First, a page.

Twelve Minutes does do a good job of helping you find quicker paths forward after certain points. New dialogue options allow you to skip what previously took three or four steps so you can get into what’s new quicker in future loops. I appreciated this. It often came with some narrative dissonance, however. Characters accept things too easily, with too little proof. I get that when the game is built around such a short period of time, you can’t go through long periods of explanation every time, but it doesn’t quite feel earned at times.
An All-Star Cast
Despite this, the game’s tension-packed story kept me engaged. I genuinely wanted to unravel why this husband was stuck in a time loop and what his wife’s backstory was. How did the cop fit in? The characters may not have a ton of depth, but the scenario they’re in is fascinating, and all three are elevated by excellent voice acting. Willem Dafoe is a standout as the cop. Switching on a dime between menacing and sympathetic, I can’t think of an actor better suited to the role.
James McAvoy and Daisy Ridley do a great job of portraying the game’s married couple in a wide variety of emotional states. They’re less recognizable due to the game’s American accents, however. It almost makes their casting a strange choice, as good as they are, simply because you’d never know they were playing these characters if you weren’t told. It’s hard not to think plenty of professional voice actors could have done as good a job for a fraction of the cost. Still, having big names attached has brought the game extra attention, so perhaps that alone made them worthwhile additions.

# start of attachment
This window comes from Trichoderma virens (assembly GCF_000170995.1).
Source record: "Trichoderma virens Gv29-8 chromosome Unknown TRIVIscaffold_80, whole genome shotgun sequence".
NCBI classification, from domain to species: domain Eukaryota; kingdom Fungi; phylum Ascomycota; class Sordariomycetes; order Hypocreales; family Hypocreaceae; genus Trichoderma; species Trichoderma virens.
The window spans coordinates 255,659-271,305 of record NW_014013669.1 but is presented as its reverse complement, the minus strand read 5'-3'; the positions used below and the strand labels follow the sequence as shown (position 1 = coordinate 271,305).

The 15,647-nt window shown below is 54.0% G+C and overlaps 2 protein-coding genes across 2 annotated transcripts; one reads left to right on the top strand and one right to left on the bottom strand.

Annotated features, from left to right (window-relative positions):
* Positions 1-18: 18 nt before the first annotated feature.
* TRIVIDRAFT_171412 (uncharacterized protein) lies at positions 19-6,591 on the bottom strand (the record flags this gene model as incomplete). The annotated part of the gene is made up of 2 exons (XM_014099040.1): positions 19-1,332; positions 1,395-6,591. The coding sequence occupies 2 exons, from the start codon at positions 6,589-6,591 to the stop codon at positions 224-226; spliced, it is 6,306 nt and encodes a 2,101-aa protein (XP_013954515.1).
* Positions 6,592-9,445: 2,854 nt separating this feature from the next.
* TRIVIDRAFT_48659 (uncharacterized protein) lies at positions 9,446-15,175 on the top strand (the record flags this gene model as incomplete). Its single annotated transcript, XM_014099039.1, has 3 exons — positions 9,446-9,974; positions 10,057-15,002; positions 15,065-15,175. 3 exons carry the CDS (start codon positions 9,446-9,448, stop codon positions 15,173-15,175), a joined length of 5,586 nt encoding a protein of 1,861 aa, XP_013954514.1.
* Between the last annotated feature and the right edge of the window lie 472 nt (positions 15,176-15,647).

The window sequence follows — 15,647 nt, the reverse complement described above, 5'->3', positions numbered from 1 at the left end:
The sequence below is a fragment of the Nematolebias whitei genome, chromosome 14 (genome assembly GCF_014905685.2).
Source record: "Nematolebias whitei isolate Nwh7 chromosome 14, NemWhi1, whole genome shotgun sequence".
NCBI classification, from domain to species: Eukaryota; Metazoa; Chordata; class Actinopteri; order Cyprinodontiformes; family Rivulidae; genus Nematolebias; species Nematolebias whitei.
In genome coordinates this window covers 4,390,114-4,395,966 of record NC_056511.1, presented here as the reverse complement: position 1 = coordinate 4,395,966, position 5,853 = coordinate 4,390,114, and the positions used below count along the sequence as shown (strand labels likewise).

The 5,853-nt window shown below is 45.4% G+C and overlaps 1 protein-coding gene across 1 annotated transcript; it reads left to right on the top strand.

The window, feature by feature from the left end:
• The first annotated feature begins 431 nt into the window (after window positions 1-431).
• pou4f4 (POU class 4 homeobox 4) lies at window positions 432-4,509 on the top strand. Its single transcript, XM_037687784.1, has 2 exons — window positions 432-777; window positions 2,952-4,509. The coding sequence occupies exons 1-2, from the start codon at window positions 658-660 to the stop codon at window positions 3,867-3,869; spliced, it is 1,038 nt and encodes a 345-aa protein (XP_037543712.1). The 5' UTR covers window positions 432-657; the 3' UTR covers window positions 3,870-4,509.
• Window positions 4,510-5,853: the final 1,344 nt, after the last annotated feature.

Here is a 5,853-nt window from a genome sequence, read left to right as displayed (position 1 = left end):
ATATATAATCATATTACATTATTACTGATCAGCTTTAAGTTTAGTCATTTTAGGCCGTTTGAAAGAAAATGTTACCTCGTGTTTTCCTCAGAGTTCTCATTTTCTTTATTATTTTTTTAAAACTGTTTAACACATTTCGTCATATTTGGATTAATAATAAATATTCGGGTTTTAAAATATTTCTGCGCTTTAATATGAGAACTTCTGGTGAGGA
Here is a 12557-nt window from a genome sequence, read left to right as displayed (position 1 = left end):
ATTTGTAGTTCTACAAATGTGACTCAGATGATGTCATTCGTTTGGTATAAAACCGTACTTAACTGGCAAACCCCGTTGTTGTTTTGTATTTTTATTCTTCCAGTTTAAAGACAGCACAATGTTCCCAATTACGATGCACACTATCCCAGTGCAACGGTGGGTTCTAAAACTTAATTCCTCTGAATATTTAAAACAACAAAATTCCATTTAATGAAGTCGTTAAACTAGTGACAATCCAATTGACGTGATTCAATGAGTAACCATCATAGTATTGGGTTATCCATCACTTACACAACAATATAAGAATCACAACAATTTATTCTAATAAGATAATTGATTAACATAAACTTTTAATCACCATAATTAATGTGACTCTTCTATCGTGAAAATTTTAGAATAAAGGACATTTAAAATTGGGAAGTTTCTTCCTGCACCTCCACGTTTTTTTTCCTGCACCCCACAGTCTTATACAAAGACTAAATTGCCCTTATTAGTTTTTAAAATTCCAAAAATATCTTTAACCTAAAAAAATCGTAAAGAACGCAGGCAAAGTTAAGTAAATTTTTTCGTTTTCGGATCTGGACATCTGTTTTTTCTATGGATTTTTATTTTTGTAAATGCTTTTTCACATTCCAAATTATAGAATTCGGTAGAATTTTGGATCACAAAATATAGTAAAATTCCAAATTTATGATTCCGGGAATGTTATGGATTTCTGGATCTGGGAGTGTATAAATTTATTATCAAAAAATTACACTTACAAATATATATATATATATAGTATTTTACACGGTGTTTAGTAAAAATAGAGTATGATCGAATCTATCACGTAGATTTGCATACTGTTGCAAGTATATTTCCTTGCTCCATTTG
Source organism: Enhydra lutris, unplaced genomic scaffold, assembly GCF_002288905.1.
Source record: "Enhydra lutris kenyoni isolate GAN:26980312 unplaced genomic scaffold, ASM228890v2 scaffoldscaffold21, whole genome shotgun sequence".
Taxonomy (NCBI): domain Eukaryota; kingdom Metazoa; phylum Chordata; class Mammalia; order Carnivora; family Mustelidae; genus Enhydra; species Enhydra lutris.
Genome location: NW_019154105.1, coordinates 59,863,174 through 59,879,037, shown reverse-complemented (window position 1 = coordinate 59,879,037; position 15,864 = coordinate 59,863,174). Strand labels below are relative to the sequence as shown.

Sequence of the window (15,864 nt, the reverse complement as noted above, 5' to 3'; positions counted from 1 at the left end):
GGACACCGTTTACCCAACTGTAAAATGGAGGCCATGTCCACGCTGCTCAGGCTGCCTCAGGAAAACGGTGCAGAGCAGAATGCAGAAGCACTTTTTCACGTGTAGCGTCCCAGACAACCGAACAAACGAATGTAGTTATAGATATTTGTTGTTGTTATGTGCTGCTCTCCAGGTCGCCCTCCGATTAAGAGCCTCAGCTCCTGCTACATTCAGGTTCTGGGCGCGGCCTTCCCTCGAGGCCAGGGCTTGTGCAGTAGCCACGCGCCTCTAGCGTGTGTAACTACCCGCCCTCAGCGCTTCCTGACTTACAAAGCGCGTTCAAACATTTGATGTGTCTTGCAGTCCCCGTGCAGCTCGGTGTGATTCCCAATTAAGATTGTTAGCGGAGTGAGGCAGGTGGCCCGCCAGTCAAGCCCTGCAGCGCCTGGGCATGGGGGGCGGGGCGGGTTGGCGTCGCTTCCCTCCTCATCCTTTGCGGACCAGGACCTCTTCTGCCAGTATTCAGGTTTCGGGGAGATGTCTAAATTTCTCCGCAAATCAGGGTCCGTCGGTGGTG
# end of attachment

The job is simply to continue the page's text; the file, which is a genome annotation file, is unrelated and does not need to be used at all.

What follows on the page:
Worth A Warning
I do want to provide a warning that Twelve Minutes deals with some deeply disturbing themes. Scenes of shocking violence play out, and it delves into very dark territory not only in violence but also in human behavior. To provide much more detail would risk spoiling the game. While I was consistently interested in the story until the end, I’m still not sure what I think of the way things wrap up. I’ve spent a lot of time thinking about what the game ultimately means, but none of my theories seem to fit perfectly. Even some of the more existential ideas I’ve considered don’t quite add up, with a few details just not fitting every time. I appreciate a game that keeps me thinking after the credits roll, but there’s a nagging part of me saying that some of these elements don’t quite add up.
Despite not being a natural fit on console, Twelve Minutes provides a consistently engaging story that kept me tied to my controller until the very end. A strong voice cast and interesting central conceit make it worth checking out, especially if you can play it for no additional cost via Game Pass. I’m still not sure the story fully comes together, but it provided enough to think about that I know I won’t stop thinking about it anytime soon.
Final Verdict: 3.5/5
Available on: Xbox Series X(reviewed), Xbox Series S, Xbox One, PC; Publisher: Annapurna Interactive; Developer: Luis Antonio; Players: 1; Released: August 19th, 2021; ESRB: M for Mature; MSRP: $24.99
Full disclosure: This review is based on a retail copy of Twelve Minutes.